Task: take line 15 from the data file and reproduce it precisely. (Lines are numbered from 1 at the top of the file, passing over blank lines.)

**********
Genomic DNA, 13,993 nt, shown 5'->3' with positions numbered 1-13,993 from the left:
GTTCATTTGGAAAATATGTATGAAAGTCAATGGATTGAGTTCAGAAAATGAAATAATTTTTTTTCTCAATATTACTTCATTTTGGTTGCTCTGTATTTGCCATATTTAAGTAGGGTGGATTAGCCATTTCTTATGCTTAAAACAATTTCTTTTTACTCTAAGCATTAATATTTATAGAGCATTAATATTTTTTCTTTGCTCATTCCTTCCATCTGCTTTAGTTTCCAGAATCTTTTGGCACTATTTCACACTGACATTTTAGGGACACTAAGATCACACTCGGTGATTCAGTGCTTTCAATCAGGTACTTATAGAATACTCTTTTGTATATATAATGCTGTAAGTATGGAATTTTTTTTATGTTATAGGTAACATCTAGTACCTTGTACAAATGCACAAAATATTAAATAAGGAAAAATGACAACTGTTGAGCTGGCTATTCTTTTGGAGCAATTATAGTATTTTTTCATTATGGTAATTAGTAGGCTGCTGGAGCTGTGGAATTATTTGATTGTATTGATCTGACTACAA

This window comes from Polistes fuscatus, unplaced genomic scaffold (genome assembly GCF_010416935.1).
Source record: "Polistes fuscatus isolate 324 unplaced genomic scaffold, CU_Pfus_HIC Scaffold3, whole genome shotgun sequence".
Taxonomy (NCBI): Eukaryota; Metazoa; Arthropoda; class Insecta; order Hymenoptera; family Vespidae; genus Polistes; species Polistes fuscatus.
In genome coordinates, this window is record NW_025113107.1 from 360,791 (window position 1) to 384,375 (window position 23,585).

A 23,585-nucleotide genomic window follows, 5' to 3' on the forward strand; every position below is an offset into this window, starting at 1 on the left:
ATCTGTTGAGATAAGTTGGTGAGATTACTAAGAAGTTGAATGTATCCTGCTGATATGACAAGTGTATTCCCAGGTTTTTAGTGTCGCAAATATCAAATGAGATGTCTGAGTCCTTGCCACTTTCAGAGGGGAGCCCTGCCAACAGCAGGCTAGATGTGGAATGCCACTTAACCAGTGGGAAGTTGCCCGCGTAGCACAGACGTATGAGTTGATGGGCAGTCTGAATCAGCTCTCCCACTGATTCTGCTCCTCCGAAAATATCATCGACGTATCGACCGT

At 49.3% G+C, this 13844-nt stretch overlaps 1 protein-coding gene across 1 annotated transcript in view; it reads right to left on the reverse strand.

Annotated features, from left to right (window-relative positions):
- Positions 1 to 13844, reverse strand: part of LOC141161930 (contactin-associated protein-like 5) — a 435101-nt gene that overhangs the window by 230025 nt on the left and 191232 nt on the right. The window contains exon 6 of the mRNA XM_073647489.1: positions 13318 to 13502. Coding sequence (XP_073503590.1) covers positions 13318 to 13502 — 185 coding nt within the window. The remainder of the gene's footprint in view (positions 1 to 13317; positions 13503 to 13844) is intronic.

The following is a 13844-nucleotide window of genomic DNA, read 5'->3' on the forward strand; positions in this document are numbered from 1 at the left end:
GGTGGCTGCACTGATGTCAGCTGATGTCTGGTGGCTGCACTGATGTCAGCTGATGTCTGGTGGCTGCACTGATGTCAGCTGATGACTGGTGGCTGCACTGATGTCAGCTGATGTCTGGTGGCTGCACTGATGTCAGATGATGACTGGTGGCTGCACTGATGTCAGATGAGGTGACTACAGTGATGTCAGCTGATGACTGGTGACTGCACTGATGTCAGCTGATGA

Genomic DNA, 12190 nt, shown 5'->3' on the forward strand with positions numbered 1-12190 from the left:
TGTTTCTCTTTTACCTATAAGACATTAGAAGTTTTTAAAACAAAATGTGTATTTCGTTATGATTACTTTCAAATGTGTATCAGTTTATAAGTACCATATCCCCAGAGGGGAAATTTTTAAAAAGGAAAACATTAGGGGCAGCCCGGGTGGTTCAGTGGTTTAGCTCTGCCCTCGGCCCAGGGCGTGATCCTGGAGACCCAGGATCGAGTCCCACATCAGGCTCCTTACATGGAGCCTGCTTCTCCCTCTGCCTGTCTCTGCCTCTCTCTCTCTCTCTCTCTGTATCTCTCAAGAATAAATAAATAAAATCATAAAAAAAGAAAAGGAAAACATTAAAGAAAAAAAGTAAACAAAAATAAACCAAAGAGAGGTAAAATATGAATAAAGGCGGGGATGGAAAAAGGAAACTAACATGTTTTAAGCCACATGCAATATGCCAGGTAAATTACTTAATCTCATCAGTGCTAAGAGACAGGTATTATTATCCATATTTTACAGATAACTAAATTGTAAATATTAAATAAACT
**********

TGTTTCTCTTTTACCTATAAGACATTAGAAGTTTTTAAAACAAAATGTGTATTTCGTTATGATTACTTTCAAATGTGTATCAGTTTATAAGTACCATATCCCCAGAGGGGAAATTTTTAAAAAGGAAAACATTAGGGGCAGCCCGGGTGGTTCAGTGGTTTAGCTCTGCCCTCGGCCCAGGGCGTGATCCTGGAGACCCAGGATCGAGTCCCACATCAGGCTCCTTACATGGAGCCTGCTTCTCCCTCTGCCTGTCTCTGCCTCTCTCTCTCTCTCTCTCTGTATCTCTCAAGAATAAATAAATAAAATCATAAAAAAAGAAAAGGAAAACATTAAAGAAAAAAAGTAAACAAAAATAAACCAAAGAGAGGTAAAATATGAATAAAGGCGGGGATGGAAAAAGGAAACTAACATGTTTTAAGCCACATGCAATATGCCAGGTAAATTACTTAATCTCATCAGTGCTAAGAGACAGGTATTATTATCCATATTTTACAGATAACTAAATTGTAAATATTAAATAAACT